New Delhi: Several accused, booked under the stringent Unlawful Activities (Prevention) Act in a North-East Delhi violence case, claimed before a court here on Tuesday that they had not been given access to the charge sheet in jail despite its orders.
Some of the other accused, who have got the access to it, sought the court's directions to the jail authorities for a uniform time limit, preferably more than an hour a day, for reading the bulky 18,000-page charge sheet on the computer system in prison.
Additional Sessions Judge Amitabh Rawat has put up the matter for further hearing on February 2.
During the hearing held through video conferencing, accused Khalid Saifi, Shifa Ur-Rehman, and Shadab Ahmed claimed that the charge sheet has been uploaded in the jail computer as per the court's orders but they have not been given access to it.
“Police officials have uploaded the charge sheet in the computer but the jail authorities have not given me access to it,” said Saifi who is lodged in Mandoli prison.
Rehman, lodged in Tihar jail, said the prison authorities did not inform him till date that the charge sheet has been uploaded and he can get read it.
Suspended AAP Councillor and co-accused Tahir Hussain claimed he has not been able to read the charge sheet as the computer system was always occupied.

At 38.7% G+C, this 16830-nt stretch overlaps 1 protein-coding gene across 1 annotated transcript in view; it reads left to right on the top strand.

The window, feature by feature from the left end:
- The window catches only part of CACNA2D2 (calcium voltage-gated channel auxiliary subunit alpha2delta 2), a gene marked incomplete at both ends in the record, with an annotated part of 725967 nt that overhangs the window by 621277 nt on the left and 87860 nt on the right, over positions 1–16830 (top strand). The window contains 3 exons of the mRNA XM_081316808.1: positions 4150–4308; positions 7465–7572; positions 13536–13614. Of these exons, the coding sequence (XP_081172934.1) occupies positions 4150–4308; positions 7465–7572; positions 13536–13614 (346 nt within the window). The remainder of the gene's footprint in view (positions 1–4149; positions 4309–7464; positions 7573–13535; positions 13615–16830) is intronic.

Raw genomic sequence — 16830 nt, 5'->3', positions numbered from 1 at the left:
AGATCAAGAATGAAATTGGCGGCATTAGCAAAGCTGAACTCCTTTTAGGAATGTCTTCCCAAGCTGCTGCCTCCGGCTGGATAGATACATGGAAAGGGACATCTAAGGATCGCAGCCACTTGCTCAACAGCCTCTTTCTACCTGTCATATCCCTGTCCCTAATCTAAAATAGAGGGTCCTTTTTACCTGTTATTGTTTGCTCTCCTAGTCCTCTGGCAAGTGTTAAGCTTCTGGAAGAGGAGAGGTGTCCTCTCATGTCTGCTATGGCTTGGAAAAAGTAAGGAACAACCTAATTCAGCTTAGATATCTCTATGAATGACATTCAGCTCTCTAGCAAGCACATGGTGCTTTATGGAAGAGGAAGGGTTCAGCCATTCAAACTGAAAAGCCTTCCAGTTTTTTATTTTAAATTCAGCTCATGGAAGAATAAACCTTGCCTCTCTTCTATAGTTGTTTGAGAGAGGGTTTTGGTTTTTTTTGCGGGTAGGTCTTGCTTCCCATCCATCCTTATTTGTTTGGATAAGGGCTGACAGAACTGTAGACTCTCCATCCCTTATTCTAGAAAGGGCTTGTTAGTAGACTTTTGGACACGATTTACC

Hussain also sought that he be given access to a pen drive containing the charge sheet so that he can go to the library and read it.
The court even expressed displeasure when it came to light that all the accused were not being given a uniform time slot for reading the charge sheet.
Former JNU student leader Umar Khalid submitted he had been given three hours some day while one hour the next day for reading the charge sheet.
“Besides the availability of computer system and the fact that it varies from jail to jail, it also depends on the official on duty as to for how much time we will be given access to the computer. It is my request that some standard time can be provided, which is more than an hour a day as the charge sheet is about 18,000 pages,” Khalid claimed.
While JNU student Sharjeel Imam claimed he has been given two hours to read the charge sheet, former Congress Councillor Ishrat Jahan said she was given one hour and Jamia Millia Islamia student Asif Iqbal Tanha said he has been given access to the computer for half an hour only.
When the judge asked the Tihar jail authorities, who was present during the video conferencing, about the concerns raised by the accused, he failed to give any answer.
“What's the point of uploading it on the computer if the accused cannot access it?... Why are they given different time slots?” the judge remarked.
The court had earlier directed the police to upload the soft copy of the charge sheet to the computer in jail after the accused contended that it was difficult to discuss the bulky document during the half-hour legal interview with their lawyers.
Communal violence had broken out in Northeast Delhi on February 24 last year after clashes between citizenship law supporters and protesters spiralled out of control leaving at least 53 people dead and around 200 injured.